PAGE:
- Rapid breathing– the infant may appear to take quick breaths to find more oxygen.
- Rapid heart rate– you may notice the rapid beating of the heart in the newborn, which is an attempt to pump more oxygen to the different parts of the body.
- Flared nostrils– the nostrils may flare up to absorb more oxygenated air from the atmosphere.
- Cyanosis– the skin appears bluish and pale, a sure sign of a lack of oxygen in the circulating blood.
- Asphyxia– is the lack of oxygen or the presence of more carbon dioxide in the blood that may result in unconsciousness or lack of stability in the individual.
- Meconium staining– meconium is the stool that the infant passes when the child is born. Sometimes the fetus may pass stool when it is still in the womb- which is called meconium staining. It is observed when the amniotic fluid breaks. The fear is that the fetus may breathe in the meconium, which may cause a block in the normal functioning of the fetus.
- Low apgar scores– Apgar score is a test to check the normal functioning of the infant 1 minute after birth and 5 minutes after birth. A low Apgar score can reveal that the child is not doing well outside the environment of the womb.
- Symptoms of shock– the baby appears rigid and may stare in one direction with an open mouth, gasping for air.
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What are the advanced Treatments for PPHN?
Treatment for PPHN is a must, and the symptoms observed in the infant must not be ignored. Treatment options available focus on pumping maximum oxygen to the blood in circulation. This is done in the following way:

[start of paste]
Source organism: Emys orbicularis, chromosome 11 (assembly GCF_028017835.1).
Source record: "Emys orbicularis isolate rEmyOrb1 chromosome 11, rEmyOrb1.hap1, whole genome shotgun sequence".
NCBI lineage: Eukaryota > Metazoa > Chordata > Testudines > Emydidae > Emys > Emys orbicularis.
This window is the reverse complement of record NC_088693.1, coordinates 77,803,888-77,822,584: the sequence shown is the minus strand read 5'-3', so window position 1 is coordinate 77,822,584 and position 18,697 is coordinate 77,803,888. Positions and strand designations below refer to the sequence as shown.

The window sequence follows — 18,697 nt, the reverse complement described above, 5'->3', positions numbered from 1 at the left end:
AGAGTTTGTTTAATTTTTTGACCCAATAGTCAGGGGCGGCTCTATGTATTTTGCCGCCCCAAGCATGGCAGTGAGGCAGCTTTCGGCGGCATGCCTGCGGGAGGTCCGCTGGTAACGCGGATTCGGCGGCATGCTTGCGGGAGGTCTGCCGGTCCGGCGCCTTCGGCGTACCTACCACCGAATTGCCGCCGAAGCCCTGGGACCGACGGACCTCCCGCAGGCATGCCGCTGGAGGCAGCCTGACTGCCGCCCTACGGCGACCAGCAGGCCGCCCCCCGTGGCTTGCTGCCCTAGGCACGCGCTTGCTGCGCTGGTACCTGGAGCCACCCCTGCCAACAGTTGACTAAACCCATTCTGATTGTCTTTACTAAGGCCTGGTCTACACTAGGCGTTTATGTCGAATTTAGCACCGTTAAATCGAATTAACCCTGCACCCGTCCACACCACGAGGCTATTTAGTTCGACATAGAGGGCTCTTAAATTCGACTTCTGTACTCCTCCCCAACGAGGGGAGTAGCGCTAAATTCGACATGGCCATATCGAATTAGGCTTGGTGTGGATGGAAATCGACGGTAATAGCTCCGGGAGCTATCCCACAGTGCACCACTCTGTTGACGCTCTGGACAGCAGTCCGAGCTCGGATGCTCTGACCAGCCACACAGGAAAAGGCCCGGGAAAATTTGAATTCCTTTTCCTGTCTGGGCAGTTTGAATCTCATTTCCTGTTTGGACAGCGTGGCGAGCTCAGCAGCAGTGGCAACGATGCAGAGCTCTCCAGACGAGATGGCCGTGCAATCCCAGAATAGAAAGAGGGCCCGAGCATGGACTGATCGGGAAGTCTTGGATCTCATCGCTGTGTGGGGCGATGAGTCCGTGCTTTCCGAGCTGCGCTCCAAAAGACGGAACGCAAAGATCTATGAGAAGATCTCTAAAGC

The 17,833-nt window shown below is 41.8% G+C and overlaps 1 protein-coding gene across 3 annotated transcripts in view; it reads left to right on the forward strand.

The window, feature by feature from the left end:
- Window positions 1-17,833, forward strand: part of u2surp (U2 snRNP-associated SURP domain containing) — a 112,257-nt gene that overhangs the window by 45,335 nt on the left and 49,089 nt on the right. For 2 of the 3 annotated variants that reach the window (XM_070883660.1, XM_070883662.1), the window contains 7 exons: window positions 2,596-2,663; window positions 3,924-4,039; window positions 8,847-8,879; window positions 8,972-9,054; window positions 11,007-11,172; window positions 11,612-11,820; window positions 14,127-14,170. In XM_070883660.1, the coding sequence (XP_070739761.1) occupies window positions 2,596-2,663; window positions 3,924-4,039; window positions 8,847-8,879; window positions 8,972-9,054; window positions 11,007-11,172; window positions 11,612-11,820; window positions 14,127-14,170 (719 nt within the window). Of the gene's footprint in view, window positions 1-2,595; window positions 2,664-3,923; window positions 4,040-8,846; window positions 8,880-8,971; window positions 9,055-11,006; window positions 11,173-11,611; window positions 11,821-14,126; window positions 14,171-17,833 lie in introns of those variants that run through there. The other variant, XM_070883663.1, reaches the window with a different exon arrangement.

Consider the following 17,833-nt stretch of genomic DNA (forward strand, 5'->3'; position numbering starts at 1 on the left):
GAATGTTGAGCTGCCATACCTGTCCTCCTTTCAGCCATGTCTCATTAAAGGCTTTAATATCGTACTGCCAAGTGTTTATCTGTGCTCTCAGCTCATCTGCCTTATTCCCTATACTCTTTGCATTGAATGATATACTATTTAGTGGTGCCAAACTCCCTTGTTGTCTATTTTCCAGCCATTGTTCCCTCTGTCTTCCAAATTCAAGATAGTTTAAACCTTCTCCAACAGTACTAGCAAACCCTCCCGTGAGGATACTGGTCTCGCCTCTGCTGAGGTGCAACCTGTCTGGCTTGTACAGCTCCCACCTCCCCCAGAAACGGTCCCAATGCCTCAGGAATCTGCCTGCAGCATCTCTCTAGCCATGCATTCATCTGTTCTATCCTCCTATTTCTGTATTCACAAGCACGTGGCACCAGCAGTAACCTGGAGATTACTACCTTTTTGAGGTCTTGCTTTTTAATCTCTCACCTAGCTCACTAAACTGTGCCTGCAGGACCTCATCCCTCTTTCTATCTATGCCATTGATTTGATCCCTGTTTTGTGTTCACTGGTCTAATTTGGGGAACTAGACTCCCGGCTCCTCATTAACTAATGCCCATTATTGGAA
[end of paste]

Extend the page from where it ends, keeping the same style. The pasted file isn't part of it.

- 100% oxygen– this is supplied to the infant via the nasal cavity. Short prongs or plastic tubes are inserted in the nostrils to release oxygen directly into the windpipe.
- Nitric oxide dilator– nitric oxide is a blood vessel dilator that is given as an injectable to dilate the vessels in the infant to improve blood circulation in the lungs.
- High-frequency oscillatory ventilation– is a high-end machine that delivers air in and out of the lungs. It is a breathing apparatus, and the treatment is given in the hospital.
- ECMO– Extracorporeal membrane oxygenation (ECMO) is a heart-lung bypass machine. The blood is passed out of the body, where the blood exchanges the carbon dioxide for oxygen and sends oxygenated blood back into the body. The process is similar to that of blood dialysis.
- Inotropes– inotropes are medicines such as Adrenaline, noradrenaline, and dobutamine that help to keep the blood pressure high. It helps the heart to pump blood to the lungs to get more oxygen from the lungs.
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Prevention of PPHN –
It is impossible to determine how this condition takes place or when it takes place. However, the mother may take several precautions to ensure the child’s safety.
- Stop medication– certain medications taken during pregnancy may cause the underdevelopment of the lungs and other parts of the body.
- Improving lifestyle– maintaining a healthy diet with regular exercise can prevent the mother and child from health-related consequences.
- Keep infections at bay– pulmonary hypertension may result from a lung infection. To protect the infant, the mother must not fall sick during pregnancy.
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The infant’s recovery may take a few weeks or months. Until then, it is the parent’s responsibility to take care of the infant and take a few precautions, such as:
- Ensure that the infant does not get a cold or the flu.
- Keep your infant away from large crowds, especially sick people.
- Ensure that the baby is screened for any possible underlying serious conditions.
- Keep all breathing devices and apparatus away from the infant.
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Pulmonary hypertension is a rare phenomenon with mortality rates below 10%. The condition can be life-threatening if the child is deprived of oxygen for long periods. Understand the needs and cries of the infants by noticing any symptoms they may show. This condition is not lifelong; the infant’s lungs improve with time and age. PPHn is a treatable condition; you only need to get to the doctor in time to save your infant from the struggles of normal breathing.